Two Indian Americans and an American, owners of a bulk-mailing company in suburban Chicago, were charged with swindling the United States Postal Service of at least USD 16 million.
David Gargano, 51, of Barrington, is accused of plotting with two others to forge postal forms to get out of paying bulk mail fees between 2010 and 2015.
Federal prosecutors said Gargano directed two clients to a bulk mail processing company owned by Arvind Lakkamsani, 57, of Northbrook, and Yogesh Patel, 58, of Orlando, Florida, who were supposed to create and process mailings for two energy companies. The energy companies paid millions of dollars to the trio to cover the cost of mailing the more than 80 million pieces of mail, but instead prosecutors said the three split and pocketed the money.
The trio forged a USPS clerk’s signature on the verification forms and secretly used an official postal service date stamp to make it falsely appear that the clerk had authenticated postage, the charges allege.
From 2010 to 2015, the defendants caused a loss to the postal service of at least USD 16 million, according to the charges.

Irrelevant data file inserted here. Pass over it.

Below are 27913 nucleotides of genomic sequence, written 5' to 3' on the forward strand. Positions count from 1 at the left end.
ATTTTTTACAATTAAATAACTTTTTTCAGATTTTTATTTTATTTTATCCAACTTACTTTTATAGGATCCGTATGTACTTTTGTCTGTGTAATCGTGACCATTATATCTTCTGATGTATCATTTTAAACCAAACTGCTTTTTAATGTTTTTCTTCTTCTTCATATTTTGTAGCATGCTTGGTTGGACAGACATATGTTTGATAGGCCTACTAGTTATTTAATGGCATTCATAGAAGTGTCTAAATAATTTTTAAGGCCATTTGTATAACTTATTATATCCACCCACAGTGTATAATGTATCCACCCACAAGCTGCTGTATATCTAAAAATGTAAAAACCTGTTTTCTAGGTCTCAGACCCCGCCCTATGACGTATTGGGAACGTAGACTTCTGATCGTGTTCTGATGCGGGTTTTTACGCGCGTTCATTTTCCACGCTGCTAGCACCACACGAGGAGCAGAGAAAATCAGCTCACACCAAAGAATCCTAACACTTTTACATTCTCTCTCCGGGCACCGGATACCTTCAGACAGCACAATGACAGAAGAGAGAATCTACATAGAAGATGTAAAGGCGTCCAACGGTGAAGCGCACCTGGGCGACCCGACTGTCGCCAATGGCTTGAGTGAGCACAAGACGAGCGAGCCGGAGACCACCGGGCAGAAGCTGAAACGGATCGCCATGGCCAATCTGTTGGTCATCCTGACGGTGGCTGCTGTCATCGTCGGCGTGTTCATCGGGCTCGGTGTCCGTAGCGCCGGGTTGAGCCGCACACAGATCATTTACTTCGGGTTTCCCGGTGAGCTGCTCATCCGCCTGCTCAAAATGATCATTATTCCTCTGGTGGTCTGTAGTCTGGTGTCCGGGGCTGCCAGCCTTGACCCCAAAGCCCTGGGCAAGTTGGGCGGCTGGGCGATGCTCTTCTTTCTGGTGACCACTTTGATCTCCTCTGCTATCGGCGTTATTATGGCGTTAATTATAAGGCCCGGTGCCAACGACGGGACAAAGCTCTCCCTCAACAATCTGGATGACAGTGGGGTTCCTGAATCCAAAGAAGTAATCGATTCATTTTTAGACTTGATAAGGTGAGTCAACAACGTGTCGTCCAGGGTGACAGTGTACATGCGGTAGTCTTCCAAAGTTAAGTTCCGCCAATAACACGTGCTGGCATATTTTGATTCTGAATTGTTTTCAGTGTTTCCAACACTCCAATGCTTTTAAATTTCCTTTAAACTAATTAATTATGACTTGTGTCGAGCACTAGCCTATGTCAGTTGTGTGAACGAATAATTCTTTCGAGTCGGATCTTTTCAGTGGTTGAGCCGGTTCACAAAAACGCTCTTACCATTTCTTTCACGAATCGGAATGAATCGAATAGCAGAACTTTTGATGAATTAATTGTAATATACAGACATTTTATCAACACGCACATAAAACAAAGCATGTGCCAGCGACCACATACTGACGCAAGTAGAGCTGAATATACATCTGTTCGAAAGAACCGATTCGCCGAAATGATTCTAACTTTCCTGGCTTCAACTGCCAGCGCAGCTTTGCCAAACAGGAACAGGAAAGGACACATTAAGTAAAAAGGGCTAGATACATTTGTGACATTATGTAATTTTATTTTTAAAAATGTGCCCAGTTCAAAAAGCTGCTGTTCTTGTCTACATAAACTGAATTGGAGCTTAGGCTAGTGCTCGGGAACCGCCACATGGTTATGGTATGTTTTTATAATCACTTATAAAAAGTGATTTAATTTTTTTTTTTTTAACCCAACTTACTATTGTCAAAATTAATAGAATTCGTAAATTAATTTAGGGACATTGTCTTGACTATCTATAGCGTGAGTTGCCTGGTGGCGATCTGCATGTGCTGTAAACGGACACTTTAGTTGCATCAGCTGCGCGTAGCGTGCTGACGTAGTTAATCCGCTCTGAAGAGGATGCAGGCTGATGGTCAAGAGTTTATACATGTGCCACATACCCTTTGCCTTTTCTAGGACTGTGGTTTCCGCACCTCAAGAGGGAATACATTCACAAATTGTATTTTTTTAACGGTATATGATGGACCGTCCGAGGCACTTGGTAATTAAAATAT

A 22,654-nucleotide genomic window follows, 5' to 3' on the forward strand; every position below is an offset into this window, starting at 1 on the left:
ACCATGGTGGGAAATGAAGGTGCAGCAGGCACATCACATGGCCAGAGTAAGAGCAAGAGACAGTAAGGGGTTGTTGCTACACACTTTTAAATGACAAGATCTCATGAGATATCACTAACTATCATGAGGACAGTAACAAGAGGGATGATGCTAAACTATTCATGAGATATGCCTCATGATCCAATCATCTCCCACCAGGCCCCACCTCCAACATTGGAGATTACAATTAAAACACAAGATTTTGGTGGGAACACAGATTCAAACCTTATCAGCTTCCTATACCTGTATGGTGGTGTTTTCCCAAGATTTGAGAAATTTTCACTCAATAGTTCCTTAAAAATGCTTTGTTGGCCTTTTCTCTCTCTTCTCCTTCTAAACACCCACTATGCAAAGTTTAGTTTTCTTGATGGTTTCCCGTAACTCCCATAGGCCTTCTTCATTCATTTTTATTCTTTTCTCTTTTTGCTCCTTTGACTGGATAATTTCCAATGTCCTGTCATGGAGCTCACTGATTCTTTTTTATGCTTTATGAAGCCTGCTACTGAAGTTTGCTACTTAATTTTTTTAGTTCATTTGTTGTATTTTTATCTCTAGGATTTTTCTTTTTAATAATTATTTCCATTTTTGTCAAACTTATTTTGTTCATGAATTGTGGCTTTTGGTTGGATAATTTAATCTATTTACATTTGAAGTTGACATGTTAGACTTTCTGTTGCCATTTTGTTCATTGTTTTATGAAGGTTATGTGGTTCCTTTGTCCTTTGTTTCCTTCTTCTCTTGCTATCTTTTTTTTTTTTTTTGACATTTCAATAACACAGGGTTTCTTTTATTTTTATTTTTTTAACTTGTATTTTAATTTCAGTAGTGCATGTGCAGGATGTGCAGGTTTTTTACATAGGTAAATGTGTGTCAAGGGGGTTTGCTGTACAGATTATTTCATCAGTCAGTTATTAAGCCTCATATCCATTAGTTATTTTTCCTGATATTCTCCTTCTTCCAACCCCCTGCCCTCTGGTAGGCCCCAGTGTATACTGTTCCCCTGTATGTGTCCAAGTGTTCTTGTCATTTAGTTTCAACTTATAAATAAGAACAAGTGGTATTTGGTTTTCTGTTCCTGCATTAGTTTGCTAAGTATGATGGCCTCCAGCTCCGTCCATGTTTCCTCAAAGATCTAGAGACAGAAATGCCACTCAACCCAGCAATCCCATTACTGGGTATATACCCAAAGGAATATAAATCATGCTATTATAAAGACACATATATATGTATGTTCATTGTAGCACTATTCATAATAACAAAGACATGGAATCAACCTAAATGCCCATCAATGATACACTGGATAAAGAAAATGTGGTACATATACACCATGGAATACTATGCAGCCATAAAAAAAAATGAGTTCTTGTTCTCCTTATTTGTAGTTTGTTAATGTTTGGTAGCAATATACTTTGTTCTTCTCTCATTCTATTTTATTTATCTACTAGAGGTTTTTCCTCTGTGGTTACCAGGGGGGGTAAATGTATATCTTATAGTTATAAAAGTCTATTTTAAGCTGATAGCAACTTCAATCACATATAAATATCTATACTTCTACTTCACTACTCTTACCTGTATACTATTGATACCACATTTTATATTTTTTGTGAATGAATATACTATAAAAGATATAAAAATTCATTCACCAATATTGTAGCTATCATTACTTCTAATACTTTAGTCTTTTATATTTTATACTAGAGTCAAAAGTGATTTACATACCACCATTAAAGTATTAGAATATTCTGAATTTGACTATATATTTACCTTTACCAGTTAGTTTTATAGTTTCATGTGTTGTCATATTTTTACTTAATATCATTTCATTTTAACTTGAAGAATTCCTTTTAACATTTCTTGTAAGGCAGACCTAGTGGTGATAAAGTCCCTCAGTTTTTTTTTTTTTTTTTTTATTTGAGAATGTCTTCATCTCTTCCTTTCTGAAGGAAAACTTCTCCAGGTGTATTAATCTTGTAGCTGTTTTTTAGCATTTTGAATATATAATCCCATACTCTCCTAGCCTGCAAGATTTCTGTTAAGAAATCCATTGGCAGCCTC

According to the charges, Gargano-owned and Illinois-based Direct Mail Resources Inc, which collected a fee to match customers seeking to make bulk mailings with companies who could perform those services, such as Prodigy. Gargano referred two energy companies to Prodigy for bulk mailing services.
The two energy companies provided millions of dollars to the defendants to pay the postage for the companies’ bulk mailings. Instead of using those funds to pay the postage, the defendants split the money among themselves and used it for their own benefit, the charges allege.
Federal prosecutors alleged that the defendants made the mailings but kept the postage money from the energy companies without paying postage to the postal service.
Patel and Lakkamsani fraudulently maintained a key to a postal service mail unit, which was located inside Prodigy’s facility, and used the key to secretly access an official date-stamp without the USPS’ knowledge or approval, the release said.
By forging the postal clerk’s signature and fraudulently stamping the mailings, the two Indian American made it falsely appear that the verification forms which identified the amount of postage paid for the bulk mailings were authentic and that postage had been appropriately paid, federal prosecutors alleged.
Each man faces up to 20 years in prison if convicted.